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Proverb Plate

A painted ceramic image. It says "for age and want save what you may"
The Industrial Revolution of the 18th century created new economic opportunities, eventually leading to the growth of the middle class. During the Victorian era (1837-1901), western society believed that hard work and virtuous behavior were all it took for men to become successful and wealthy. In 1859, Samuel Smiles published his book Self Help, coining the term we still use today (Hughes 2014:2). Savings accounts began to appear in the United States in the 1830s, and this new form of banking encouraged consumers to accumulate wealth in the form of currency rather than property or possessions (“19th-Century Banking” n.d.: par. 5). After the Erie Canal broke ground in 1817, the cost of shipping goods dropped significantly, bringing more commodities to the state for middle class New Yorkers to purchase.

This ironstone plate captures the Victorian emphasis on thrift and saving. The center of the plate depicts a couple walking amid rolling hills with a large country home in the background. A beggar approaches them with hat outstretched, and they watch him warily. The plate’s design illustrates advice from Benjamin Franklin: “For age and want save while you may. No morning sun lasts all the day.”

The proverb on this plate first appeared in Benjamin Franklin’s popular Poor Richard’s Almanack. Copyright laws were already in existence in the 19th century, and this saying would have been protected as Franklin’s intellectual property. However, copyright laws were often ignored, and many factories produced unauthorized plates and mugs that featured Franklin’s proverbs (Moonan 1998:2).

These objects were designed for children and were given as gifts for good behavior or reminders for mischief-makers. In both cases, the gifts were meant to teach a lesson, and often displayed the alphabet along their rims to boost their educational value (Moonan 1998:2). The rim of this plate depicts flowers and a sheaf of wheat, possibly meant to symbolize abundance and reinforce the featured proverb’s message.

Archeologists found the pieces of this ironstone plate in a 19th century privy during the reconstruction of Fort Stanwix (Hanson & Ping Hsu 1975:167). An area of reddish-brown staining on one of the pieces, or sherds, of the plate is the result of its time underground. The plate was likely manufactured between 1813, when ironstone was patented, and 1870, when running water arrived in downtown Rome and the majority of privies in the area were closed (Hume 1969:131; Outhouses 1974:30). This privy was lined with stone, possibly suggesting that it belonged to a relatively well-to-do household (Field Notes 1974:150; Outhouses 1974:33).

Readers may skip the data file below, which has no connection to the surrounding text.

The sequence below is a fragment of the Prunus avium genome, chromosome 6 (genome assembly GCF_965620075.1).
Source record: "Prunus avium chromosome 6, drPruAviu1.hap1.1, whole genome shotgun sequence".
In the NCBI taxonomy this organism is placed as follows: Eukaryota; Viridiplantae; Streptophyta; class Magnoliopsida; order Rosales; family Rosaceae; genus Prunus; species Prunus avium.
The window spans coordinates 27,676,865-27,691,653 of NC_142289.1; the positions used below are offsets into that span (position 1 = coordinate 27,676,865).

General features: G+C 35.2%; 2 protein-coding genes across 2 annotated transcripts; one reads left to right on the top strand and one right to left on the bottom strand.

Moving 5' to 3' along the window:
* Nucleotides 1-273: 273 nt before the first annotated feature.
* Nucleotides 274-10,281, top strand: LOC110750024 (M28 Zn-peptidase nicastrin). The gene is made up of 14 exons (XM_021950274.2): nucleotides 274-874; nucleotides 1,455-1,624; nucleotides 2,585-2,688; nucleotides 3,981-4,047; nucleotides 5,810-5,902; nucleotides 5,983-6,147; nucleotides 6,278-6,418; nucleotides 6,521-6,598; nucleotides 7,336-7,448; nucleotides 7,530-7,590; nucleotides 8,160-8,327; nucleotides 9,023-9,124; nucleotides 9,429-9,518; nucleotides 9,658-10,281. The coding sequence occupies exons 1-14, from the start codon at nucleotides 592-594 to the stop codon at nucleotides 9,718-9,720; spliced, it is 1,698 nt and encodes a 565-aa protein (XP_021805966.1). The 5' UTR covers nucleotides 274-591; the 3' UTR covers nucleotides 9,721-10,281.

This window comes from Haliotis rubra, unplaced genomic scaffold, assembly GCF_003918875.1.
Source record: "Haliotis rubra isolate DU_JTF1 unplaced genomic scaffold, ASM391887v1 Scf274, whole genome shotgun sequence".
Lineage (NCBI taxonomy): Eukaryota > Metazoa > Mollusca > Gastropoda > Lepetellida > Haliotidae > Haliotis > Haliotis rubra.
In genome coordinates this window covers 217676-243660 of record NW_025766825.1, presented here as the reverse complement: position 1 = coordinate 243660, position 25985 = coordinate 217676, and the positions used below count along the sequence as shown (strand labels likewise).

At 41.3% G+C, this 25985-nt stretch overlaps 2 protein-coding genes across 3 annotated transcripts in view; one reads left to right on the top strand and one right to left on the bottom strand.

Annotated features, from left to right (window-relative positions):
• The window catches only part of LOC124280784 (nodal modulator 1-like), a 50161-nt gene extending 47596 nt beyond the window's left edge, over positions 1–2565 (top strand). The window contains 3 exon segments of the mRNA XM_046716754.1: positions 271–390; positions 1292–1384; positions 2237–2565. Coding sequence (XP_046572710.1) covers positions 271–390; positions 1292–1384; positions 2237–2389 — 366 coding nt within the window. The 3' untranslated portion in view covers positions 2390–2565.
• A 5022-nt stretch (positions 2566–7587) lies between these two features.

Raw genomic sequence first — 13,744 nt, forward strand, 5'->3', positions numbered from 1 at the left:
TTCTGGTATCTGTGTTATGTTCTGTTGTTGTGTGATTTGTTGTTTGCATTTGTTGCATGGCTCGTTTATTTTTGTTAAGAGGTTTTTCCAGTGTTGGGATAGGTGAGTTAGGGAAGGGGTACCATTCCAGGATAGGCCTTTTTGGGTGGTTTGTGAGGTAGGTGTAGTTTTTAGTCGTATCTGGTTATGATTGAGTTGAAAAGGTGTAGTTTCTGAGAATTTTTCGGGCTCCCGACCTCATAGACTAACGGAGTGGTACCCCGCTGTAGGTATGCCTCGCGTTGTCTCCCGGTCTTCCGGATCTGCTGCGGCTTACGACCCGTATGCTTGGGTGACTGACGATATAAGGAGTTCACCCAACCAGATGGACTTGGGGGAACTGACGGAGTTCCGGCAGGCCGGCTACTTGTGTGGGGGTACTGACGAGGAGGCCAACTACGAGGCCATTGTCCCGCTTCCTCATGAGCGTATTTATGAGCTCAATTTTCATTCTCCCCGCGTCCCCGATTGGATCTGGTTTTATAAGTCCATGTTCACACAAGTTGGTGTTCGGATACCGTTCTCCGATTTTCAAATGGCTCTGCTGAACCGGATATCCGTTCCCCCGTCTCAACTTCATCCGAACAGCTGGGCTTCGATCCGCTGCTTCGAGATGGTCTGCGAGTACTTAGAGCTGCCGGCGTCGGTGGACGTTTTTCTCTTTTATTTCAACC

A ceramic plate with a woodland scene painted on it. It says "For age and want save what you may. No morning sun lasts all the day."
This children's plate show a hunched over man with a cane extending his hat toward a man and woman. (Fort Stanwix National Monument Museum Collection FOST 11152).

NPS Photo

Works Cited:
  • “19th-Century Banking.” Old Sturbridge Village, n.d. Retrieved 24 August 2017 from https://www.osv.org/19th-century-banking
  • Associated Press. “Collectibles: Dishing Up History on Alphabet Pottery.” Los Angeles Times, 12 Nov. 1994. Retrieved from http://articles.latimes.com/1994-11-12/home/hm-61683_1_alphabet-pottery
  • Franklin, Benjamin. Wit and Wisdom From Poor Richard’s Almanack. Edited by Steve Martin. Random House, 2000.
  • Hanson, Lee. “Outhouses in Rome, New York.” Northeast Historical Archaeology, Vo. 3, No. 1, Spring 1974, pp. 30-43.
  • Hanson, Lee. “September 11, 1974 - Wednesday”. 1974. TS. Lee Hanson’s Field Notes, Fort Stanwix Archaeological Project, 1970-1978, pg. 150. Fort Stanwix National Monument, Rome, NY.
  • Hanson, Lee and Ping Hsu, Dick. Casemates and Cannonballs: Archeological Investigations at Fort Stanwix National Monument. Publications in Archeology, No. 14. Department of the Interior: Washington, D.C, 1975.
  • Hughes, Kathryn. The middle classes: etiquette and upward mobility. British Library, 15 May 2014. Retrieved from https://www.bl.uk/romantics-and-victorians/articles/the-middle-classes-etiquette-and-upward-mobility
  • Hume, Ivor Noël. A Guide to Artifacts of Colonial America. Knopf, 1969.
  • Moonan, Wendy. “Antiques; Presents for Children, Good and Bad.” New York Times, 17 July 1998. Retrieved from http://www.nytimes.com/1998/07/17/arts/antiques-presents-for-children-good-and-bad.html
  • Riley, Noël. Gifts for Good Children: The History of Children’s China, Part 1 1790-1890. Richard Dennis: Somerset, 1991.

Last updated: November 13, 2019